Results prompt debate on the need for GCSEs

Business leaders, teaching unions and education experts lined up to congratulate the nation’s teenagers on their GCSE results, as some questioned how much value the exams now have.

Others raised concerns about the impact of reforms to the exams system and the effect these could have on students, particularly those from poorer backgrounds.

Katja Hall, deputy director-general of the CBI, said: “Significant changes to the exam system are likely to shift the make-up of results, but schools should be judged not only on their position in the league tables, but how well-prepared young people are for life beyond the classroom.

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“As the school participation age rises to 18, the question of how much value we should still be placing on exams at 16 is one we cannot continue to turn a blind eye to. Employers want high-quality academic and vocational routes up to 18 which better support young people into work.

“Congratulations to students . We wish them the best for their next step at school, college or into an apprenticeship. Employers value character and determination as well as academic results, so if some students don’t get the grades they wanted there are lots of choices that will allow them to show what they’re made of.”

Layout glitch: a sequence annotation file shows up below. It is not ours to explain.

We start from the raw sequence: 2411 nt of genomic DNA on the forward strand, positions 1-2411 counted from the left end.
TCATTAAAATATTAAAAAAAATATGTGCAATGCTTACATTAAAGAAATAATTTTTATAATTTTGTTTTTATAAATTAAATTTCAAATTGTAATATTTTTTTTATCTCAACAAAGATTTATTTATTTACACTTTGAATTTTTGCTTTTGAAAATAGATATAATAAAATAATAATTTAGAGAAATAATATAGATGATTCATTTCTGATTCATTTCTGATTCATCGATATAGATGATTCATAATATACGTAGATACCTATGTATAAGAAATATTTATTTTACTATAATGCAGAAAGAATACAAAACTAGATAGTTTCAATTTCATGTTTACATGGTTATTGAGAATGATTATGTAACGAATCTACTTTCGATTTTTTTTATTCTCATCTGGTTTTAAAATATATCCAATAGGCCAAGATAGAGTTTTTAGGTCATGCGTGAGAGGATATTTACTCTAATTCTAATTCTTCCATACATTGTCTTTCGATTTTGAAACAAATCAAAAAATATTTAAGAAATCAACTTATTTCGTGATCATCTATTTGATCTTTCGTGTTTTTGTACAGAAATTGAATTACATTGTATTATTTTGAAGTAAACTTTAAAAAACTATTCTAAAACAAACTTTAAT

Chris Keates, general secretary of the NASUWT union said: “This year’s GCSE exam entrants have had to cope with a raft of rushed through and ill-conceived changes to the qualifications system and so today’s results are especially commendable. Congratulations must go to teachers and pupils.

“The reality is that despite a campaign of calculated denigration of the GCSE qualification perpetuated by the Coalition Government, there was never any evidence to justify the destabilising changes that teachers and pupils have had to face.”